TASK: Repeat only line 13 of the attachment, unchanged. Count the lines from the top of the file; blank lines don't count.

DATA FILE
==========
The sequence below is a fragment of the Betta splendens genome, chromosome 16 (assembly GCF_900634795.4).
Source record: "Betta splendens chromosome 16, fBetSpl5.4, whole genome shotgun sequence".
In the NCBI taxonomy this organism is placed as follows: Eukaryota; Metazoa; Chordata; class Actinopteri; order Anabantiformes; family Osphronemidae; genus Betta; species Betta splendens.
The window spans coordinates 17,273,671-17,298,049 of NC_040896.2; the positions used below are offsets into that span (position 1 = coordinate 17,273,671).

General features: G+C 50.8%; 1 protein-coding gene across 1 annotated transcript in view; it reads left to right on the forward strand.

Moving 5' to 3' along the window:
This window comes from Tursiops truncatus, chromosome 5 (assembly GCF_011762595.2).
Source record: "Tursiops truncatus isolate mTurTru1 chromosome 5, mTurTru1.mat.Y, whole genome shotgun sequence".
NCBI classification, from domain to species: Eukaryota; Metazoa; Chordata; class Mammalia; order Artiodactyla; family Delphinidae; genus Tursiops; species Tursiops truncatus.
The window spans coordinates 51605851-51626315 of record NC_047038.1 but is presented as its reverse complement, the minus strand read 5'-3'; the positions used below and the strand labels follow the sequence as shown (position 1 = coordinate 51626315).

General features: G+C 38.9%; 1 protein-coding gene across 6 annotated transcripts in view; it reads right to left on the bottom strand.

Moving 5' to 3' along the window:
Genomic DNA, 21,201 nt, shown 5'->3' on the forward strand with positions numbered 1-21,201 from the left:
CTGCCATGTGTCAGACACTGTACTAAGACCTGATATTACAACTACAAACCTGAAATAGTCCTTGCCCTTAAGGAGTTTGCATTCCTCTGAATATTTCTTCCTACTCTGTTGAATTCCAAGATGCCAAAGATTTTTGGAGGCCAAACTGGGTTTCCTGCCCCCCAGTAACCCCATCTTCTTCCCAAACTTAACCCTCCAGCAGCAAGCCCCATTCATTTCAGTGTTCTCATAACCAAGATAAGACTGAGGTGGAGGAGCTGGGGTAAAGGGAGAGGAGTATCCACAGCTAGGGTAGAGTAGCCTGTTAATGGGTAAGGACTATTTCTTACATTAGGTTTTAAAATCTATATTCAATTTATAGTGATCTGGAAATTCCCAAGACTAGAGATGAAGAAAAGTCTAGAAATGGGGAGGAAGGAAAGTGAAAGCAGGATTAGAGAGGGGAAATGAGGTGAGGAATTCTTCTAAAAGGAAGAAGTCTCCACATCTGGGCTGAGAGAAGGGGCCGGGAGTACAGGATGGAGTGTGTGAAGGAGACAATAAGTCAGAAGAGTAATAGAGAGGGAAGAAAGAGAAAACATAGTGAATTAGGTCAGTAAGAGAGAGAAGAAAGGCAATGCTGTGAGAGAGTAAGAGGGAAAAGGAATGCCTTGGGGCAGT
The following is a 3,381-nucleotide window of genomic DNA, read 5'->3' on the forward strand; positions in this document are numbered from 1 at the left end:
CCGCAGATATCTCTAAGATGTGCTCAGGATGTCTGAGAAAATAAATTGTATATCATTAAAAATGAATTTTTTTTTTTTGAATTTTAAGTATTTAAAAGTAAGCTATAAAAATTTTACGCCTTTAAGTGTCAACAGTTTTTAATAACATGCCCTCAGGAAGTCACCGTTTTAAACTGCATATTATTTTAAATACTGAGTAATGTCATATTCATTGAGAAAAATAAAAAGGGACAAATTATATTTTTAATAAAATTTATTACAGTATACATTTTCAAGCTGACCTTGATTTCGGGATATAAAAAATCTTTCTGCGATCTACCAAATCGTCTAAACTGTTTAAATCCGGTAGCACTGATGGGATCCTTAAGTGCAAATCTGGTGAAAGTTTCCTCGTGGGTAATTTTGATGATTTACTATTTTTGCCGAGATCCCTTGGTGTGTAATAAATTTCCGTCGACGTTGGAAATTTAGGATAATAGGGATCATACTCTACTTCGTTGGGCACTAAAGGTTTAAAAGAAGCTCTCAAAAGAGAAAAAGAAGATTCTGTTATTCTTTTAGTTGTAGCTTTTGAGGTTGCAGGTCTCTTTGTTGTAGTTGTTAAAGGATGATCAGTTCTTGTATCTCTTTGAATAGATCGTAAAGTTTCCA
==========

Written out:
Genomic DNA, 21,201 nt, shown 5'->3' on the forward strand with positions numbered 1-21,201 from the left: